RAIN GIRL • by Philip Howarth

I was driving through the city in a furious, gully-washing storm. It was 2 AM. Someone was waving me down.

What the hell? It was a teenage girl, sitting in a wheelchair. Rain was practically dancing off the sidewalk. I opened the door.

“Where to?” I yelled.

She shoved a picture at me. I turned on the interior light and wiped it with my thumb. I knew the place but it’d be a five-hour drive.

Before I could say how much, she held out a mess of money; twenties, fifties, all soaking wet. Like she didn’t know what it was.

“Okay, okay,” I said.

I climbed out of the cab. It was like standing in a car wash.

“You want to go on the back seat?”

She nodded. I lifted her up like a bride. Rain ran off my face into her lap. She was light as a child. I settled her inside, put the chair in the boot, and we took off.

We were headed for the coast.

From the interstate highway we went cross country. Nothing but trees, like driving down a black corridor. The girl wiped the window, looking out. Her passive expression never changed; blond hair dripping rain all over my new leather seats. I found a hand towel in the glove compartment.

“Want to dry yourself?”

She didn’t answer. I kept looking at her in the mirror. She was so pale, like something out of another century. That dress. Not even a coat on her! A runaway? Kicked out of someplace? But who would do a thing like that, what for? Better keep it light.

“This a last-minute vacation?”

She made an X on her throat, parted her hands in a flat line. So, there it was. She couldn’t even talk.

After a while, she lay down across the seat and went to sleep. She looked about ten years old. Not my problem, I said to myself, and kept on driving.

Hours later, dawn came up. Rain had laid a sweet shine over everything. We’d reached the road that overlooks the bay. I hadn’t been out this far for a while. It was beautiful. I looked at the picture. A little different but this was it alright. I congratulated myself on still having a good memory.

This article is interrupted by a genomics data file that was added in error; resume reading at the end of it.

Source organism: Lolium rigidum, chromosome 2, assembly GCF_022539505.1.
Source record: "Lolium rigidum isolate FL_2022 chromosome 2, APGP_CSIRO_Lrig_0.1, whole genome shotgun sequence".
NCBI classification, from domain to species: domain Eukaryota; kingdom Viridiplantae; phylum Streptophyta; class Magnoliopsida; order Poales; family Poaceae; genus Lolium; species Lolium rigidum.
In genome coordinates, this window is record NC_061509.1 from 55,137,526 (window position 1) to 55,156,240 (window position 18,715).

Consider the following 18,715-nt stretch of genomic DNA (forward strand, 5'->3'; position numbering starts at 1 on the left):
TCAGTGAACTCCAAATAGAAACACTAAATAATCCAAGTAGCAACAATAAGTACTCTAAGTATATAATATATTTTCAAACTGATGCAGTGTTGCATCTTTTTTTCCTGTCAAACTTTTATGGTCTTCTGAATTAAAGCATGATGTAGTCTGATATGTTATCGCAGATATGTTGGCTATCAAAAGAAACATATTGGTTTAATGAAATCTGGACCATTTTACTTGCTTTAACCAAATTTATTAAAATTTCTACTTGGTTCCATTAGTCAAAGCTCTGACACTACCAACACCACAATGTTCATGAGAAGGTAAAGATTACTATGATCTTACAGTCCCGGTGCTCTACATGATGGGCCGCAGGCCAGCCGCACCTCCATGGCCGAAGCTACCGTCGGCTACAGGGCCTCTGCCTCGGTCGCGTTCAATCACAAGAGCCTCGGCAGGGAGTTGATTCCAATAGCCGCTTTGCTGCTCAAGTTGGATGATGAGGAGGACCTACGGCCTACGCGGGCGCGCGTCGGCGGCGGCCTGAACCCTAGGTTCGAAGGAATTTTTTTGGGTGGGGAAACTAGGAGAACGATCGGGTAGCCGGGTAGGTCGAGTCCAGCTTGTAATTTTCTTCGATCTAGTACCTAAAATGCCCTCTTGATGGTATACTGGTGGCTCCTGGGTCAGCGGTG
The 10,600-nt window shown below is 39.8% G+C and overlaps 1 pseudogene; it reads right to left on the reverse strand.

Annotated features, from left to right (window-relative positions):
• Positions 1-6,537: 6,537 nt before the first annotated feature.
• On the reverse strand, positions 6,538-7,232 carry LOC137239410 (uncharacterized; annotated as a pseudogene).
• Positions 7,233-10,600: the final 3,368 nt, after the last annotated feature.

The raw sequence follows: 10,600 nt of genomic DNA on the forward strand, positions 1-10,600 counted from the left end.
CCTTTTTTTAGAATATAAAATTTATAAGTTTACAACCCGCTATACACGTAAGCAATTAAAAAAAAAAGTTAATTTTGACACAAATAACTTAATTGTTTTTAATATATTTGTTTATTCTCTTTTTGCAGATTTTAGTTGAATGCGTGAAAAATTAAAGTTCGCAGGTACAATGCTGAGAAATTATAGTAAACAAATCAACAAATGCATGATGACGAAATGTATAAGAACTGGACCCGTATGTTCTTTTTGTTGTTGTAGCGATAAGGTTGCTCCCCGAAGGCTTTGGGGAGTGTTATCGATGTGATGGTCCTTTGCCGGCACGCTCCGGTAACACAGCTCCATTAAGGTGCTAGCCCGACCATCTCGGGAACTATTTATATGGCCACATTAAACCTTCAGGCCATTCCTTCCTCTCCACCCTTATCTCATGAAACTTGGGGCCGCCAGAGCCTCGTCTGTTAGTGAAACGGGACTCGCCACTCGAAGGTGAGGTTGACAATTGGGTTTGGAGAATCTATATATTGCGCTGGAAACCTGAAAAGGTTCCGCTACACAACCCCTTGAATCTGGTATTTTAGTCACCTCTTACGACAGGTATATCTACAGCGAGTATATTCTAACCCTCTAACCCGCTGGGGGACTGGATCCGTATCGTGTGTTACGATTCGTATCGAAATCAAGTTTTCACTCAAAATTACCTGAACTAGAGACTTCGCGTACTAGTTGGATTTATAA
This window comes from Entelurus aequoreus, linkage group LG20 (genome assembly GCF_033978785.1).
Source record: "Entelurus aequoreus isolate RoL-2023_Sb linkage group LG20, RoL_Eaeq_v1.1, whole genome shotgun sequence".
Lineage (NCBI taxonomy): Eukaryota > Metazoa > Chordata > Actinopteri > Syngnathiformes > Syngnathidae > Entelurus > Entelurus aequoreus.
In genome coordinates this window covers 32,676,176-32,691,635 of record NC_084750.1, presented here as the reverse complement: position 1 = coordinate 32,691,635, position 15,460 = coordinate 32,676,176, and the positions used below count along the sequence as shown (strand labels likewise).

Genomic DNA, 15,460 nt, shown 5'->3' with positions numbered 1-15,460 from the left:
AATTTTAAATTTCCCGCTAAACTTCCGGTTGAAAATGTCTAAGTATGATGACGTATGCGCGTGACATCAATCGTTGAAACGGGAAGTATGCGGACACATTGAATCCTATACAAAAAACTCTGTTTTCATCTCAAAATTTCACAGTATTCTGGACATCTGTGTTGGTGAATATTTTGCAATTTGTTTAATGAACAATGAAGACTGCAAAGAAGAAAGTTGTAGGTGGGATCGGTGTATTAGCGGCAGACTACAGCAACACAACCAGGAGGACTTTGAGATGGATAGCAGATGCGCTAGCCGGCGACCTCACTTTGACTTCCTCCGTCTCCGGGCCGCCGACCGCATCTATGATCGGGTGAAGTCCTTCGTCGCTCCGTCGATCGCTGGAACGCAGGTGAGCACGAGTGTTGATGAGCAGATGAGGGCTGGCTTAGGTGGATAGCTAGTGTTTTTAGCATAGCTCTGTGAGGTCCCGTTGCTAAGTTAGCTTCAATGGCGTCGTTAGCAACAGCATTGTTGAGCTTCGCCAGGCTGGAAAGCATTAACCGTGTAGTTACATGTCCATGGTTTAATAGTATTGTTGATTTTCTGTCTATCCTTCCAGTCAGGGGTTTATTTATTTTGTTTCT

I didn’t know she’d woken up. She wanted to get out. We were at some steps leading down a steep incline to the beach. The place was deserted.

“You meeting somebody?”

She shook her head. I felt like a cop.

“You in some kind of trouble?”

No sign; she wasn’t going to tell me. I let go a heavy sigh. I got out, helped her back in the chair and we settled on the ride.

“You take it easy.”

 Her hand was pointing at the sea. What now? Then I got it.

“Ah, hell.”

 She nodded vigorously.

“Oh no, I’m sorry, lady.  I can’t take you down the god damn beach. I’m a cab driver for Christ sakes!”

I shouldn’t have shouted but I was tired. The despair in her face. She was way too young to be looking like that! And I was too god damned old.

I locked the cab.

“I guess we’ll have to mind those steps.”

I carried her down carefully and went back up for the chair. My knees had something to say about that. But once we were on the beach, it was kind of fun making tyre tracks in the sand. As we got closer to the water, she was thumping the armrest like a sea lion. I had to smile.

Sun ignited the waves spreading around us. Then they pulled away, like a giant sucking through his teeth. They were ruining my shoes. But I couldn’t stop laughing. We were practically in the water. She was reaching down trying to touch the waves.

I was rolling up my pants. Suddenly she yanked the wheelchair forward and threw herself in!

It happened so fast. And then the damnedest thing, she just disappeared. I’m ashamed to admit it but I can’t swim. I dashed into the water up to my thighs, quivering like an arrow. I had a terrible feeling. Did she just drown herself?

I waited, scanning the bay. There, floating back towards me. Oh, dear god please no!

I lifted it out streaming, held it in the sunlight. Her dress!

When I looked up, there was a shadow under the water, twenty yards ahead. I tried to focus on it, but it kept moving. It stopped. I was so scared.

Something was coming out of the sea. It was rising slowly, opening up like a sail. I nearly screamed.

But it was her. She was looking right at me. I’ll never forget it.

She was naked, pure white from the belly up. From her waist down to the water, she was brilliant green. Her arms were stretched out to balance herself. She looked incredible. This was who she was, where she was supposed to be.

We kept looking at each other. I was outside of time. When she finally dived, her hair followed her down like a rope of gold. I glimpsed a long flippered tail where her legs used to be.

Then the sea, the sky, returned to its limitless peace. I never saw her again.

I stood there in the water, a long time. I was angry. Someone had tried to take her away from this. Don’t ask me why, I just knew it. They had failed, but I didn’t believe they had good intentions.

I couldn’t handle my own thoughts anymore and it was getting cold. The empty wheelchair was lying in the sand.

As I turned to go back, I heard something, coming a long way off. It came from the ocean. It was a lovely, insistent sound.

She was singing.


Philip Howarth is a Reception Worker living in Sheffield, UK.


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